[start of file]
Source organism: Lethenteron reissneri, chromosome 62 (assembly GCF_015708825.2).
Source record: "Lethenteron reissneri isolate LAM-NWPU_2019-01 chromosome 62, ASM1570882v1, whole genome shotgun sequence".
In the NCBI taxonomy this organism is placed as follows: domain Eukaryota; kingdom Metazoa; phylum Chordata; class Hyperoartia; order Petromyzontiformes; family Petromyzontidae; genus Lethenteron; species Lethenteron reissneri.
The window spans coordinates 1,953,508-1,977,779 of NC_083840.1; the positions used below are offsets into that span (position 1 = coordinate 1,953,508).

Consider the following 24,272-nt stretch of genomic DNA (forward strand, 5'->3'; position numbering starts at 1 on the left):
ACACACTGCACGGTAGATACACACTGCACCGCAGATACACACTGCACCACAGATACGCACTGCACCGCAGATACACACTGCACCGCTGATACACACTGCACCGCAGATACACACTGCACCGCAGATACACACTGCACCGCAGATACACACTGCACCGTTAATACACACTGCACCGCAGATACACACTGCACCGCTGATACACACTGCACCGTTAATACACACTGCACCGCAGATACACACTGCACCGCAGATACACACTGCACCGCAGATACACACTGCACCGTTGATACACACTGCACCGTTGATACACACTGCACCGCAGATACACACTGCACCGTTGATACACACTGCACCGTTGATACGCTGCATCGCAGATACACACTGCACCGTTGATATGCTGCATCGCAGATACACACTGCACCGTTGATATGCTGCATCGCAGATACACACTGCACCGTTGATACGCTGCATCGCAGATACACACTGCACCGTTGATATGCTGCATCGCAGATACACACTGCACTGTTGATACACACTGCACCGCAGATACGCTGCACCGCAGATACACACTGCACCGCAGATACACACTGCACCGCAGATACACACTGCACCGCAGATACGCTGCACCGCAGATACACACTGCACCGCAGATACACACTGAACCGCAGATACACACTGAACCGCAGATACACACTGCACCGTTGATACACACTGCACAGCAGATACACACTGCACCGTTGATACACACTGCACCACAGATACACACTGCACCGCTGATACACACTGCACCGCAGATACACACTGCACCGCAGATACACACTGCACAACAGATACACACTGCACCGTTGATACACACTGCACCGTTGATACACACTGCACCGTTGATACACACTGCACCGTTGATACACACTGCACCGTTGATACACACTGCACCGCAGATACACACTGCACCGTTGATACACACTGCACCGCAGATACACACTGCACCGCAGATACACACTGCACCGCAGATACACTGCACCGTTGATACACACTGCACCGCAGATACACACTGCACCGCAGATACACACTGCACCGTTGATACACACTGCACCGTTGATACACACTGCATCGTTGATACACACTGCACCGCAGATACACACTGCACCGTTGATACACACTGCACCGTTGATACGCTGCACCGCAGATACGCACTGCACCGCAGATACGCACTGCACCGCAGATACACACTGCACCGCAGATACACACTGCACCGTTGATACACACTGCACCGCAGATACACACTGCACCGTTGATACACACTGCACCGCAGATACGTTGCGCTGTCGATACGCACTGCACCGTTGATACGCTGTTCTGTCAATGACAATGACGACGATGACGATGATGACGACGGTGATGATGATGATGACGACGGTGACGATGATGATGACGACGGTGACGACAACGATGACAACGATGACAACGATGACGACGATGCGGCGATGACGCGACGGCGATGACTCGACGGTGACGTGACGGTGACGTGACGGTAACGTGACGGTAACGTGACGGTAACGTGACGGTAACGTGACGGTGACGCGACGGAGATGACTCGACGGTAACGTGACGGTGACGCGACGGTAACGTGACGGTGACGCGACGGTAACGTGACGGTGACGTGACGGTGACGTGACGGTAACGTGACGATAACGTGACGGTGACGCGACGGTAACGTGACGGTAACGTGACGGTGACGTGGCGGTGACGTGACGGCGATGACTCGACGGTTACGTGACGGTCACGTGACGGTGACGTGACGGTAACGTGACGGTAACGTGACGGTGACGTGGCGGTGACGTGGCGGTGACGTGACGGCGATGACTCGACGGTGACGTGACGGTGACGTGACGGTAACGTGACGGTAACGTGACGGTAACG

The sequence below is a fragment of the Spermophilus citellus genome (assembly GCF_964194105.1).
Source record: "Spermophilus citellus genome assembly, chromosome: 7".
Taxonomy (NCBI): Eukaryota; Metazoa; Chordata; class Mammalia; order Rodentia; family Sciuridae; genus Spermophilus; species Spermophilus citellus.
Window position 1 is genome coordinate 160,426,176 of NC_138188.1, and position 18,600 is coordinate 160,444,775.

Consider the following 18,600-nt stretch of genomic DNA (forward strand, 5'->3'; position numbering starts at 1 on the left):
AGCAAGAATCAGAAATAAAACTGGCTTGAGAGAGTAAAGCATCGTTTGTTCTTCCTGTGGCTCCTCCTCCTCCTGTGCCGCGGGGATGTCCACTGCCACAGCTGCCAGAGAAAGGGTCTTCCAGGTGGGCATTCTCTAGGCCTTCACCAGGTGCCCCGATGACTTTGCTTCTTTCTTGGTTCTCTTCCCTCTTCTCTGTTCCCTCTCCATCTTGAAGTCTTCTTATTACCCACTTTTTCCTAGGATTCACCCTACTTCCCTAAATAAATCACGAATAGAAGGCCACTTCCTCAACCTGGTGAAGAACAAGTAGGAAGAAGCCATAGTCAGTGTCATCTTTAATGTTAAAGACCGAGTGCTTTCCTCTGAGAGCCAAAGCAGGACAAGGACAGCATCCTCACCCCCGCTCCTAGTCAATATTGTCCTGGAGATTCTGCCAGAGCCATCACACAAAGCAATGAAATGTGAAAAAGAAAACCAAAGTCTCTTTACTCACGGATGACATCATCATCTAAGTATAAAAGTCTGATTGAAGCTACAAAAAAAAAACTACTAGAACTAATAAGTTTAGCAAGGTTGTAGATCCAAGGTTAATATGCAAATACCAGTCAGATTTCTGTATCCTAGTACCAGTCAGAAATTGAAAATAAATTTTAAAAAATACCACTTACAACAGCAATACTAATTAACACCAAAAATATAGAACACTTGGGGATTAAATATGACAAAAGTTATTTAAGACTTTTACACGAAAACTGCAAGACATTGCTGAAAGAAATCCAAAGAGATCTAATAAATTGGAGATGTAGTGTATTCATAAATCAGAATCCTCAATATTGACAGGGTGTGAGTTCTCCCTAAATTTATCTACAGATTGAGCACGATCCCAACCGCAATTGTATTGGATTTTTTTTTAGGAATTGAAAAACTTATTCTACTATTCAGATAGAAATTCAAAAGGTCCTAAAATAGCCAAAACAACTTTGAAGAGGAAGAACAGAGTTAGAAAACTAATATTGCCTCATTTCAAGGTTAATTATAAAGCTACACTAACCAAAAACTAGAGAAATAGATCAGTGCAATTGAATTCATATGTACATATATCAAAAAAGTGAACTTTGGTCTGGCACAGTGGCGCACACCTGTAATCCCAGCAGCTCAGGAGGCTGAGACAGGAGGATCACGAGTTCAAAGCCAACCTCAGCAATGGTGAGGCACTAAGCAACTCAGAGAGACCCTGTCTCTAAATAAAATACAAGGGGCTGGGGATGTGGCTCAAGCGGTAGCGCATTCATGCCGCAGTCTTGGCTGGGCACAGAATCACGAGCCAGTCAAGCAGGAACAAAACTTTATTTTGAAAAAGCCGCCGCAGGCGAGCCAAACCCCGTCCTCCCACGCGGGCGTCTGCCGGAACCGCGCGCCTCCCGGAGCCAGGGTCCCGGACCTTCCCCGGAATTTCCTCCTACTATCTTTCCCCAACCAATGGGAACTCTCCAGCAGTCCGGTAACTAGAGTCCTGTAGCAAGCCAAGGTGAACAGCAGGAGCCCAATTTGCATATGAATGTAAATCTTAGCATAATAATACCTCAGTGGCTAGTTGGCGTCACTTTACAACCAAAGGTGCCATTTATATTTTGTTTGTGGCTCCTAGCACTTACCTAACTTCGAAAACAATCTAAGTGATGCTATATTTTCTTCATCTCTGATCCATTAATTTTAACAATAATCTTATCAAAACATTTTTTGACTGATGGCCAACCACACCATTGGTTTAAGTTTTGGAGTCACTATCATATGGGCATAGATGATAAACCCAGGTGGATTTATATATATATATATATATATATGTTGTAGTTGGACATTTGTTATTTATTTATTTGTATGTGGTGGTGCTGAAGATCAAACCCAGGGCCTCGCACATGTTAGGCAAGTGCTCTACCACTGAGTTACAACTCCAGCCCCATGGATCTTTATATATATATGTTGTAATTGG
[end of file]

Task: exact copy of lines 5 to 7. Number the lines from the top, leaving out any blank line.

Consider the following 24,272-nt stretch of genomic DNA (forward strand, 5'->3'; position numbering starts at 1 on the left):
ACACACTGCACGGTAGATACACACTGCACCGCAGATACACACTGCACCACAGATACGCACTGCACCGCAGATACACACTGCACCGCTGATACACACTGCACCGCAGATACACACTGCACCGCAGATACACACTGCACCGCAGATACACACTGCACCGTTAATACACACTGCACCGCAGATACACACTGCACCGCTGATACACACTGCACCGTTAATACACACTGCACCGCAGATACACACTGCACCGCAGATACACACTGCACCGCAGATACACACTGCACCGTTGATACACACTGCACCGTTGATACACACTGCACCGCAGATACACACTGCACCGTTGATACACACTGCACCGTTGATACGCTGCATCGCAGATACACACTGCACCGTTGATATGCTGCATCGCAGATACACACTGCACCGTTGATATGCTGCATCGCAGATACACACTGCACCGTTGATACGCTGCATCGCAGATACACACTGCACCGTTGATATGCTGCATCGCAGATACACACTGCACTGTTGATACACACTGCACCGCAGATACGCTGCACCGCAGATACACACTGCACCGCAGATACACACTGCACCGCAGATACACACTGCACCGCAGATACGCTGCACCGCAGATACACACTGCACCGCAGATACACACTGAACCGCAGATACACACTGAACCGCAGATACACACTGCACCGTTGATACACACTGCACAGCAGATACACACTGCACCGTTGATACACACTGCACCACAGATACACACTGCACCGCTGATACACACTGCACCGCAGATACACACTGCACCGCAGATACACACTGCACAACAGATACACACTGCACCGTTGATACACACTGCACCGTTGATACACACTGCACCGTTGATACACACTGCACCGTTGATACACACTGCACCGTTGATACACACTGCACCGCAGATACACACTGCACCGTTGATACACACTGCACCGCAGATACACACTGCACCGCAGATACACACTGCACCGCAGATACACTGCACCGTTGATACACACTGCACCGCAGATACACACTGCACCGCAGATACACACTGCACCGTTGATACACACTGCACCGTTGATACACACTGCATCGTTGATACACACTGCACCGCAGATACACACTGCACCGTTGATACACACTGCACCGTTGATACGCTGCACCGCAGATACGCACTGCACCGCAGATACGCACTGCACCGCAGATACACACTGCACCGCAGATACACACTGCACCGTTGATACACACTGCACCGCAGATACACACTGCACCGTTGATACACACTGCACCGCAGATACGTTGCGCTGTCGATACGCACTGCACCGTTGATACGCTGTTCTGTCAATGACAATGACGACGATGACGATGATGACGACGGTGATGATGATGATGACGACGGTGACGATGATGATGACGACGGTGACGACAACGATGACAACGATGACAACGATGACGACGATGCGGCGATGACGCGACGGCGATGACTCGACGGTGACGTGACGGTGACGTGACGGTAACGTGACGGTAACGTGACGGTAACGTGACGGTAACGTGACGGTGACGCGACGGAGATGACTCGACGGTAACGTGACGGTGACGCGACGGTAACGTGACGGTGACGCGACGGTAACGTGACGGTGACGTGACGGTGACGTGACGGTAACGTGACGATAACGTGACGGTGACGCGACGGTAACGTGACGGTAACGTGACGGTGACGTGGCGGTGACGTGACGGCGATGACTCGACGGTTACGTGACGGTCACGTGACGGTGACGTGACGGTAACGTGACGGTAACGTGACGGTGACGTGGCGGTGACGTGGCGGTGACGTGACGGCGATGACTCGACGGTGACGTGACGGTGACGTGACGGTAACGTGACGGTAACGTGACGGTAACG

The sequence below is a fragment of the Spermophilus citellus genome (assembly GCF_964194105.1).